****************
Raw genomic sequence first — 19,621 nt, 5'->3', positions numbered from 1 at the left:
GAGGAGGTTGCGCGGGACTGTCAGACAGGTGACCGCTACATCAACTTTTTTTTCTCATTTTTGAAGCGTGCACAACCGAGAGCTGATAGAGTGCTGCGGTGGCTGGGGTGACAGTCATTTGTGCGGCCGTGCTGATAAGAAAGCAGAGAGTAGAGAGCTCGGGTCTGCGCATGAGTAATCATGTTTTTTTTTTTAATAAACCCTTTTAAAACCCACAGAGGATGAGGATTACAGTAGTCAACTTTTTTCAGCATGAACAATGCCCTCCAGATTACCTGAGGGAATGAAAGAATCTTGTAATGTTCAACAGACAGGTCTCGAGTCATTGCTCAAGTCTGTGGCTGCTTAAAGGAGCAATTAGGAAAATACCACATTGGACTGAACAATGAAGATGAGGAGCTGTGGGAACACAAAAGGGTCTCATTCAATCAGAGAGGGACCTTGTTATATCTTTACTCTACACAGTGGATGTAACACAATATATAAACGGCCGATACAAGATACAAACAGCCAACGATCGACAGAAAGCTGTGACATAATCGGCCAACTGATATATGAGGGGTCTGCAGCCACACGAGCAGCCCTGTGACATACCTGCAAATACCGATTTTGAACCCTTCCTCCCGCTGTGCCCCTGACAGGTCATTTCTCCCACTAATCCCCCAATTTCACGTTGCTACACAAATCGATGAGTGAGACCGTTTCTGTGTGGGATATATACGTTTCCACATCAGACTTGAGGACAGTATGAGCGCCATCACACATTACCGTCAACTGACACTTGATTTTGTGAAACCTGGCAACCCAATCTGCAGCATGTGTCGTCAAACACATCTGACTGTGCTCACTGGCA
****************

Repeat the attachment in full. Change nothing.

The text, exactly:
Raw genomic sequence first — 19,621 nt, 5'->3', positions numbered from 1 at the left:
GAGGAGGTTGCGCGGGACTGTCAGACAGGTGACCGCTACATCAACTTTTTTTTCTCATTTTTGAAGCGTGCACAACCGAGAGCTGATAGAGTGCTGCGGTGGCTGGGGTGACAGTCATTTGTGCGGCCGTGCTGATAAGAAAGCAGAGAGTAGAGAGCTCGGGTCTGCGCATGAGTAATCATGTTTTTTTTTTTAATAAACCCTTTTAAAACCCACAGAGGATGAGGATTACAGTAGTCAACTTTTTTCAGCATGAACAATGCCCTCCAGATTACCTGAGGGAATGAAAGAATCTTGTAATGTTCAACAGACAGGTCTCGAGTCATTGCTCAAGTCTGTGGCTGCTTAAAGGAGCAATTAGGAAAATACCACATTGGACTGAACAATGAAGATGAGGAGCTGTGGGAACACAAAAGGGTCTCATTCAATCAGAGAGGGACCTTGTTATATCTTTACTCTACACAGTGGATGTAACACAATATATAAACGGCCGATACAAGATACAAACAGCCAACGATCGACAGAAAGCTGTGACATAATCGGCCAACTGATATATGAGGGGTCTGCAGCCACACGAGCAGCCCTGTGACATACCTGCAAATACCGATTTTGAACCCTTCCTCCCGCTGTGCCCCTGACAGGTCATTTCTCCCACTAATCCCCCAATTTCACGTTGCTACACAAATCGATGAGTGAGACCGTTTCTGTGTGGGATATATACGTTTCCACATCAGACTTGAGGACAGTATGAGCGCCATCACACATTACCGTCAACTGACACTTGATTTTGTGAAACCTGGCAACCCAATCTGCAGCATGTGTCGTCAAACACATCTGACTGTGCTCACTGGCA